• Make a holiday “To-do” list or calendar. Figure out which activities you should do yourself and which ones you can delegate. Then get comfortable delegating!
  • Ask a friend or relative if they can provide specific help. For example, “Can you please take John to his doctor’s appointment on Friday?” or, “Can you come over and watch Mary for three hours next Saturday while I go shopping?”
  • Prepare for post-holiday letdown after your family members have gone back home.   Arrange for in home care so that you can enjoy a movie or lunch with a friend and reduce some of the post-holiday loneliness you may feel.

How the Person with Dementia Can Participate

  • Involve the person in safe, manageable holiday preparation activities. Begin slowly by asking the person to help you prepare easy foods such as washing the grapes or laying out crackers. The person may be able to help wrap packages by holding the tape or using their finger to help tie the bow. Maybe he can hand you decorations or set the table. (Avoid using candies, artificial fruits/vegetables or other edibles as decorations. Blinking lights may confuse or scare the person.) Again, change may need to occur, but it does not mean you should not decorate, nor let your loved one help. 
  • Maintain the person’s normal routine so that holiday preparations don’t become disruptive or confusing. Taking on too many tasks can wear on you and the person.
  • Build on past traditions and memories. Your family member may find comfort in singing old holiday songs, for example. But also experiment with new holiday traditions, such as renting seasonal videos.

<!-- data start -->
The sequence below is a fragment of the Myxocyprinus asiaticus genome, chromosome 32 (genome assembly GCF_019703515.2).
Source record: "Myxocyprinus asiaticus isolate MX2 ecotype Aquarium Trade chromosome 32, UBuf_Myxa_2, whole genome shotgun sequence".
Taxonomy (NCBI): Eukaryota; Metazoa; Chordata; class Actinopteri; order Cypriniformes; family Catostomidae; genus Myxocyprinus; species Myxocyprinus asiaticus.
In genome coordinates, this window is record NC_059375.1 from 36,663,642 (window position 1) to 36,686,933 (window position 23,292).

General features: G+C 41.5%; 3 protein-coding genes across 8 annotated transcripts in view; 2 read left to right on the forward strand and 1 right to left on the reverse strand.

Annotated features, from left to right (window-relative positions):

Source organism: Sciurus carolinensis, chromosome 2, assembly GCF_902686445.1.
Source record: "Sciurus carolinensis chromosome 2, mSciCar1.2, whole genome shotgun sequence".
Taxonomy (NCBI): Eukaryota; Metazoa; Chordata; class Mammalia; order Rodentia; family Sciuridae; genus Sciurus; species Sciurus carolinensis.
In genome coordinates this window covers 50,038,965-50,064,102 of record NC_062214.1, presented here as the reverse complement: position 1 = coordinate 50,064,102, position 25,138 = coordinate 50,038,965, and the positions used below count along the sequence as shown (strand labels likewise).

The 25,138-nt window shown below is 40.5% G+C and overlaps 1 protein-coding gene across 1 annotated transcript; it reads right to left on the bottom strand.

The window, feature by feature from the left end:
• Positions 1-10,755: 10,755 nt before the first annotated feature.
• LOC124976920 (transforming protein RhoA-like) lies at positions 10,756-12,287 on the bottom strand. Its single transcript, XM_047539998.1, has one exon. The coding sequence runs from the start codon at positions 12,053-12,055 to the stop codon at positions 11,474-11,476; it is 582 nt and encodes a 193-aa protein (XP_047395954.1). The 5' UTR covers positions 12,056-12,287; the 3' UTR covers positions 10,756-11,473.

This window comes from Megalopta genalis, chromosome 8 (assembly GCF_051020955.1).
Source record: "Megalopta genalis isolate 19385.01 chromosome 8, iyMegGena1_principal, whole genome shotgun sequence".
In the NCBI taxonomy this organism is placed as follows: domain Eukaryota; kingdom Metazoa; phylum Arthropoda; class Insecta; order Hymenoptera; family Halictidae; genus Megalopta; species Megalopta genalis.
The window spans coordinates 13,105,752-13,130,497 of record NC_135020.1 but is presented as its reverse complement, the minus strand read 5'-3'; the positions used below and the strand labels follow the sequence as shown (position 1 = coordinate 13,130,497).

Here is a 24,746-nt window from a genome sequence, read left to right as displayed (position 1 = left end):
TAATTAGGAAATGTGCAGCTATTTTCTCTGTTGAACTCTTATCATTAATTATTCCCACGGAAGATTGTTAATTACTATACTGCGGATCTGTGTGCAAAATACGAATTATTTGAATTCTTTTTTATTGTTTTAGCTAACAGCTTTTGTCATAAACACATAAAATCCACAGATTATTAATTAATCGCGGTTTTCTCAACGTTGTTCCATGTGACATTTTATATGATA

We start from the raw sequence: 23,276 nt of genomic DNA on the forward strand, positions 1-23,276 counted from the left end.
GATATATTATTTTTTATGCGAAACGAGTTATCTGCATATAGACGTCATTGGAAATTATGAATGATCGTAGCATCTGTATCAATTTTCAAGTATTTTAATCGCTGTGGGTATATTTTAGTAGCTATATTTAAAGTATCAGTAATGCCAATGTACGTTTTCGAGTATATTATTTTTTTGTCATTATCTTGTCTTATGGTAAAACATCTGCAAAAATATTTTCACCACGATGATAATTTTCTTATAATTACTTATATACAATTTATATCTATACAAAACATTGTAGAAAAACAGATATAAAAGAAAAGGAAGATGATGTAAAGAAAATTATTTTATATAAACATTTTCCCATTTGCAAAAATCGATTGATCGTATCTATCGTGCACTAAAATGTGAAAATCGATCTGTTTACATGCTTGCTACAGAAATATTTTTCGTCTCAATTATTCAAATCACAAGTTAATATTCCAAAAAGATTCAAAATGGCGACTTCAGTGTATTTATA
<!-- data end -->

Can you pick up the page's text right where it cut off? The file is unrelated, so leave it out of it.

• Focus on holiday activities that are meaningful to the person, such as signing favorite holiday songs, reading scripture, or eating traditional holiday foods; this may be more meaningful than attending a social event that may be overwhelming.
  • Ask a clergy member if they would hold a brief service at a quiet time at your place of worship or at your home.
  • Depending on his or her abilities, get the person involved in giving gifts. For example, someone who once enjoyed cooking may enjoy baking cookies and packing them in tins or boxes. Or, you may want to buy the gift and allow the person to wrap it.
  • Plan time for breaks so the person can rest in a quiet area away from noise and crowds.

If Your Loved One is in the Hospital/Facility Over the Holidays

  • If children are visiting, let the kids unwrap a few gifts by your loved one’s bedside so he or she can see the joy on their faces.
  • Decorate the room with holiday wreathes, garlands, strings of lights (Check with hospital staff before doing so).
  • Bring a photo album or scrapbook full of pictures from holidays past and reminisce with your loved one.
  • Gather family together for a holiday sing-along in your loved one’s room.
  • Listen to a recording of a religious service together.
  • Play your loved one’s favorite holiday music.
  • Create a sachet of fragrant dried balsam pine needles so your loved one can enjoy the Christmas tree smell.
  • Bring your loved one’s favorite holiday treat to enjoy together (diet permitting).
  • Watch a favorite holiday movie together, or, better yet, watch home videos of holidays passed.
  • Bring a few special ornaments for your loved one to hold and discuss the memories associated with each. Even if your loved one can’t be home to help decorate the tree, seeing and touching the ornaments can bring back wonderful memories.

 

Alzheimer's Association

Our vision is a world without Alzheimer's
Formed in 1980, the Alzheimer's Association is the world's leading voluntary health organization in Alzheimer's care, support and research.